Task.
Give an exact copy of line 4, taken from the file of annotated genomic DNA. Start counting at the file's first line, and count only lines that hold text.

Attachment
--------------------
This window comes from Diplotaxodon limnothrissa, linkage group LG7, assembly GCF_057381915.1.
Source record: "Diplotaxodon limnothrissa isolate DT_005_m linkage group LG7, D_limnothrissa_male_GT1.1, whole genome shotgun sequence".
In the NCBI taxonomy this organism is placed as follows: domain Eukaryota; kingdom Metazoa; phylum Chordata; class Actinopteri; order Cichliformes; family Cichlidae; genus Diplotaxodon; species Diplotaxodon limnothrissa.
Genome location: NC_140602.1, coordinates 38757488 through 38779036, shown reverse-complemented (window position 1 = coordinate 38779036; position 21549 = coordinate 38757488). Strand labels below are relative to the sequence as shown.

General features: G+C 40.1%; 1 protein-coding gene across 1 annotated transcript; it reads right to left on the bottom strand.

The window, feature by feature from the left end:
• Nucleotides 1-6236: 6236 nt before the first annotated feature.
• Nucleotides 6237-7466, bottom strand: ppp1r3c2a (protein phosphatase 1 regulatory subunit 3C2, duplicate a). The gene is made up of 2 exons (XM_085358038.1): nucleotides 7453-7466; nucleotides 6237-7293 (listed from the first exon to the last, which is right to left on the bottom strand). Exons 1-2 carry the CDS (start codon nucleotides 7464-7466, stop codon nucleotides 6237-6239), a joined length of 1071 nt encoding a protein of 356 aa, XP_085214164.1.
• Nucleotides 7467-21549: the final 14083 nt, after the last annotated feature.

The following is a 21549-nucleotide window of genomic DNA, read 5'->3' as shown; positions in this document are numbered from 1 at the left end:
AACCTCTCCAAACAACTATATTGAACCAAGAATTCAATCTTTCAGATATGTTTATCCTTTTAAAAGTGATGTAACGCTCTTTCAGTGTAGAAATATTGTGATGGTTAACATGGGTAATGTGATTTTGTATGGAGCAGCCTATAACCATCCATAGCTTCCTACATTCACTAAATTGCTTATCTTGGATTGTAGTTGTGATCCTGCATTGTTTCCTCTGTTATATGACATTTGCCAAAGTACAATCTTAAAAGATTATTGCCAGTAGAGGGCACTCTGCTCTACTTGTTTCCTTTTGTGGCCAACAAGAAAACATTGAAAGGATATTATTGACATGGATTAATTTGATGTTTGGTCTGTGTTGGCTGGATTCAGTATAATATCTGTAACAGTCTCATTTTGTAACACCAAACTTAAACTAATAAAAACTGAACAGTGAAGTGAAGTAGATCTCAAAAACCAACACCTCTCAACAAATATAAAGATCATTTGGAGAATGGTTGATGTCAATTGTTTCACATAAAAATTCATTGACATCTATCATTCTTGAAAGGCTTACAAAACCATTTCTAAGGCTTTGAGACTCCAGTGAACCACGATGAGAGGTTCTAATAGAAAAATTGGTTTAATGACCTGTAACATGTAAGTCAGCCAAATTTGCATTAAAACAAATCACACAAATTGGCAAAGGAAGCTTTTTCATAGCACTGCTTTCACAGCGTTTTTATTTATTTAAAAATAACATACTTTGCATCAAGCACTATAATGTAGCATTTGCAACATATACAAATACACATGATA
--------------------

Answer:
Genome location: NC_140602.1, coordinates 38757488 through 38779036, shown reverse-complemented (window position 1 = coordinate 38779036; position 21549 = coordinate 38757488). Strand labels below are relative to the sequence as shown.